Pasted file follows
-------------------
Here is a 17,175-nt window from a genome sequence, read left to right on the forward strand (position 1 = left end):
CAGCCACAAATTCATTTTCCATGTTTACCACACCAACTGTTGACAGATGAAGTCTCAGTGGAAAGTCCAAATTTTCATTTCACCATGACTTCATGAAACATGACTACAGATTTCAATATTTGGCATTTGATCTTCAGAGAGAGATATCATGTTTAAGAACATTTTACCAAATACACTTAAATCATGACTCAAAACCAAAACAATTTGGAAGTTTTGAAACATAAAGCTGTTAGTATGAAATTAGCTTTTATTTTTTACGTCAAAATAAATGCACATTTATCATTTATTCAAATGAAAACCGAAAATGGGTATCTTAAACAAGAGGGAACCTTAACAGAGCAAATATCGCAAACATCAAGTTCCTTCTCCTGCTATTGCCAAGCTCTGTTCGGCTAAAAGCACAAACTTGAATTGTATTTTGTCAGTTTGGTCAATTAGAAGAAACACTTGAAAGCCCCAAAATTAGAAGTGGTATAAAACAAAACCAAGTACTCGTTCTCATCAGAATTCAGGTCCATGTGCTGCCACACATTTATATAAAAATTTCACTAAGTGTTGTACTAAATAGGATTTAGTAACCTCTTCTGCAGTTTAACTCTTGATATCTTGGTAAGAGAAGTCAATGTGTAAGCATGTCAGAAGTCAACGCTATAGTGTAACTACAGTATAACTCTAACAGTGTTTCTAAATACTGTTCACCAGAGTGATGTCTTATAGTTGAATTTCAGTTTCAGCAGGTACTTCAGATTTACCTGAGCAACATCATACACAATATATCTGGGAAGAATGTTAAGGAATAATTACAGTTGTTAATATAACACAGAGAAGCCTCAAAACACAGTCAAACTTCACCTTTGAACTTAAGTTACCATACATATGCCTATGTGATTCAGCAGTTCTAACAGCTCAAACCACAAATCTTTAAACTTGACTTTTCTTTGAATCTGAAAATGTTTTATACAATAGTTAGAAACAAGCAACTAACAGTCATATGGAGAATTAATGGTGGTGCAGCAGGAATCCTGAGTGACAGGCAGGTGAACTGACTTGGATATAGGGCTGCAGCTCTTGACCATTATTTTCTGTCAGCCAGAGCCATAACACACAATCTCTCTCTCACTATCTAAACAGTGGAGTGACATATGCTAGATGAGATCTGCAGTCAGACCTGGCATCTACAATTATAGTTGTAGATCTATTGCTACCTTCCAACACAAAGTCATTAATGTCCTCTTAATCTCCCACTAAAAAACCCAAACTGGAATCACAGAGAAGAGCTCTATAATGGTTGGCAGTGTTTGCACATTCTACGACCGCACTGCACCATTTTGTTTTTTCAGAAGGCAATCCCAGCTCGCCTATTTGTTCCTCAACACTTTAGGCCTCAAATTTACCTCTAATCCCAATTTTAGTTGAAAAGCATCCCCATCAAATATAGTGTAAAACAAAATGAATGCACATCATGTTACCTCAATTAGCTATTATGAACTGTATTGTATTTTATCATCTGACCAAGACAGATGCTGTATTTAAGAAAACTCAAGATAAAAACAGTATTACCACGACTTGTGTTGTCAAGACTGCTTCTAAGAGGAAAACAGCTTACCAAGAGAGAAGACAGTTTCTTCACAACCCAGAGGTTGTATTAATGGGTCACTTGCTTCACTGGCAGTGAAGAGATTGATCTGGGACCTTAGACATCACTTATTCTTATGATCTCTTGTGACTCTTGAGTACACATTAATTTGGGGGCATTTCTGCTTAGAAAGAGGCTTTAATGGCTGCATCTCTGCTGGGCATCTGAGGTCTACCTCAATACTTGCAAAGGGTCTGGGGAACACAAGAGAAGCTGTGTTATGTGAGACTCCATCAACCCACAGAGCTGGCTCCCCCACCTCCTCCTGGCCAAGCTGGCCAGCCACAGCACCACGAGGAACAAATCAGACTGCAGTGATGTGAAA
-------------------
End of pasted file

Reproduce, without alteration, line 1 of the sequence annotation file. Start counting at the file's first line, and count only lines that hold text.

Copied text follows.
Here is a 17,175-nt window from a genome sequence, read left to right on the forward strand (position 1 = left end):